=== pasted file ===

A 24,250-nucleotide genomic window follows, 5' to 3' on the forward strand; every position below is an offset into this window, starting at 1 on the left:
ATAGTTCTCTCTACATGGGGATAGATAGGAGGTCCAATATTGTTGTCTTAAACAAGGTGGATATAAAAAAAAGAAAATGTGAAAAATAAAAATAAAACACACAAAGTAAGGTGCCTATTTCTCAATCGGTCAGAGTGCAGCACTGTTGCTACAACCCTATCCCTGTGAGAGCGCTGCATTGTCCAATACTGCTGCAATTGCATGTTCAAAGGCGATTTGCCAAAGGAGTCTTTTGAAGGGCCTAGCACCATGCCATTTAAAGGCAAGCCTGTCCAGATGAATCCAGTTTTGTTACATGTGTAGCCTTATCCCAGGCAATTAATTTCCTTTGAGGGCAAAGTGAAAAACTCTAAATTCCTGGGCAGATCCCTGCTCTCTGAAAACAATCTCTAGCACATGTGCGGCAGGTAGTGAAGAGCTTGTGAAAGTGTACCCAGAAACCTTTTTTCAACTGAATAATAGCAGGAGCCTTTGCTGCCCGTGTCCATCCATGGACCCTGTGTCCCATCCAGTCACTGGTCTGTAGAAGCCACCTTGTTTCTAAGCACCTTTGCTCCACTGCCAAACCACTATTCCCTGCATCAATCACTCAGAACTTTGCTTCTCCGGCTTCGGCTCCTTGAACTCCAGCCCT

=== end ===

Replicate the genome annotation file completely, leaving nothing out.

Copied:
A 24,250-nucleotide genomic window follows, 5' to 3' on the forward strand; every position below is an offset into this window, starting at 1 on the left:
ATAGTTCTCTCTACATGGGGATAGATAGGAGGTCCAATATTGTTGTCTTAAACAAGGTGGATATAAAAAAAAGAAAATGTGAAAAATAAAAATAAAACACACAAAGTAAGGTGCCTATTTCTCAATCGGTCAGAGTGCAGCACTGTTGCTACAACCCTATCCCTGTGAGAGCGCTGCATTGTCCAATACTGCTGCAATTGCATGTTCAAAGGCGATTTGCCAAAGGAGTCTTTTGAAGGGCCTAGCACCATGCCATTTAAAGGCAAGCCTGTCCAGATGAATCCAGTTTTGTTACATGTGTAGCCTTATCCCAGGCAATTAATTTCCTTTGAGGGCAAAGTGAAAAACTCTAAATTCCTGGGCAGATCCCTGCTCTCTGAAAACAATCTCTAGCACATGTGCGGCAGGTAGTGAAGAGCTTGTGAAAGTGTACCCAGAAACCTTTTTTCAACTGAATAATAGCAGGAGCCTTTGCTGCCCGTGTCCATCCATGGACCCTGTGTCCCATCCAGTCACTGGTCTGTAGAAGCCACCTTGTTTCTAAGCACCTTTGCTCCACTGCCAAACCACTATTCCCTGCATCAATCACTCAGAACTTTGCTTCTCCGGCTTCGGCTCCTTGAACTCCAGCCCT